The Assad regime is a cancer upon the conscience of humanity. That is why it is an expression of criminal hypocrisy and evil moral duplicity to bomb IS in Syria and Iraq while keeping the Assad regime fully immersed in this orgy of evil."
'The armed opposition factions announced the campaign to capture the city of Idlib in a message posted online Tuesday. They tell residents the rebels "are at the walls of Idlib" and "have decided to liberate this good town." '
"Already now many Sunnis in the region perceive their lives as less important than the lives of members of minority groups in the eyes of the West. Most victims of regime brutality are Sunnis. The fact that they have received hardly any support against Assad, that the international community however now is even considering him a potential partner against ISIS, could amplify the perception of a Western-Shiite conspiracy against Sunnis. As uncertain as the gain through a co-operation with the regime in the battle against ISIS would be, as certain is that such a co-operation would trigger an influx of new fighters for ISIS – not for reasons of conviction, but simply because Sunnis could turn to no one else for protection against the regime."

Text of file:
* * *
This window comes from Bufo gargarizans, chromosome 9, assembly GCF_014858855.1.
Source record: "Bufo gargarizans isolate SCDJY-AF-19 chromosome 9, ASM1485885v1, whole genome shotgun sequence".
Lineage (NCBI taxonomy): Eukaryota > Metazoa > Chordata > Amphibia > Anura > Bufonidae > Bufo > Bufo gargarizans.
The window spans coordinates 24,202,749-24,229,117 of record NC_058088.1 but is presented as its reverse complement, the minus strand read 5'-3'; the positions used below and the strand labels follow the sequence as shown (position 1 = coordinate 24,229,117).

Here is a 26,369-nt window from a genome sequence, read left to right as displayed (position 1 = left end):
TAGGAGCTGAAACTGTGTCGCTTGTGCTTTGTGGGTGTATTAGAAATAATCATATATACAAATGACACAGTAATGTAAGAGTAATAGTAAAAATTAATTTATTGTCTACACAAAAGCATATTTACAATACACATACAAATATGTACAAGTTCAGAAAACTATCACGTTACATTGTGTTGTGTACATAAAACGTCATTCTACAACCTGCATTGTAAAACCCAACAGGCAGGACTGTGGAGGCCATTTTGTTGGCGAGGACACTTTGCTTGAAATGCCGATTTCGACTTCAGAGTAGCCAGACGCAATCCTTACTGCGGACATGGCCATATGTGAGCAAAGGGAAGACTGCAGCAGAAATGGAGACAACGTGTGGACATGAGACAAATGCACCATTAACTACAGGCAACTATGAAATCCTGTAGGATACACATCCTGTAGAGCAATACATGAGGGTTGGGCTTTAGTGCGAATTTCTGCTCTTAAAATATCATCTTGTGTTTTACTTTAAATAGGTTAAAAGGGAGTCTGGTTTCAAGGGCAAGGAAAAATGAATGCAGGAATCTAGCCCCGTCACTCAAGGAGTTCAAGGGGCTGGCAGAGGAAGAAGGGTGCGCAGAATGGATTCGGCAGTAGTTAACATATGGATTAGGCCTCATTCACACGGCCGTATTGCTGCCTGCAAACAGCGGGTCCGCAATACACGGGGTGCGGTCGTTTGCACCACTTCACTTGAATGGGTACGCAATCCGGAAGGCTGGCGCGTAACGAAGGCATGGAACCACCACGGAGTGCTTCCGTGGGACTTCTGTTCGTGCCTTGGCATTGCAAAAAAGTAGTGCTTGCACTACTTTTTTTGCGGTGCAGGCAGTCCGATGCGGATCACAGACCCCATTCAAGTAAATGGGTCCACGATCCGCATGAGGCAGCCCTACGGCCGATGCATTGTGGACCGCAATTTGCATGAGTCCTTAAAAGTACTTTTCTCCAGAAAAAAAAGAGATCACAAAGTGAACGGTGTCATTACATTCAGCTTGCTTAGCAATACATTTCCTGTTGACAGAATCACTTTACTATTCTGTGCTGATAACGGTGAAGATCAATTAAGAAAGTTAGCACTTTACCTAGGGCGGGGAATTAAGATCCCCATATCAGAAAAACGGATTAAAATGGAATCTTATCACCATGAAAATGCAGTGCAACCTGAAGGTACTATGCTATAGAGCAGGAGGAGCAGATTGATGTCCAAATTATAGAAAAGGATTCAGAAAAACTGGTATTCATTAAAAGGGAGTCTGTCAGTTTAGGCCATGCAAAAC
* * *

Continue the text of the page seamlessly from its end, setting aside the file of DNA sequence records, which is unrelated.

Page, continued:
Sunday, 22 March 2015
"Assad has other plans. With an offensive in the South supported by Iran and Hezbollah, he is currently trying to weaken the national resistance and drive moderate rebels into the arms of al-Nusra and IS. Then he can declare his merciless war on Syria's civilian population to be a fight against terror in this region too.
Instead of simply concentrating on IS in Syria, as it has been doing since the summer of 2014, the West should stop neglecting the origins of the radicalisation: Assad's brutal reign. This goes for the South in particular, where the MOC has long had contact with the counterparts it has been asking for and who are in a position to combat the jihadists.
However, if they are to do this, they must do one thing above all else: they must lead the fight against Assad. Only as the spearhead of the resistance will the FSA pull the rug from under the radicals' feet. Only when they can do without military support from the al-Nusra Front will the latter lose its significance and attraction."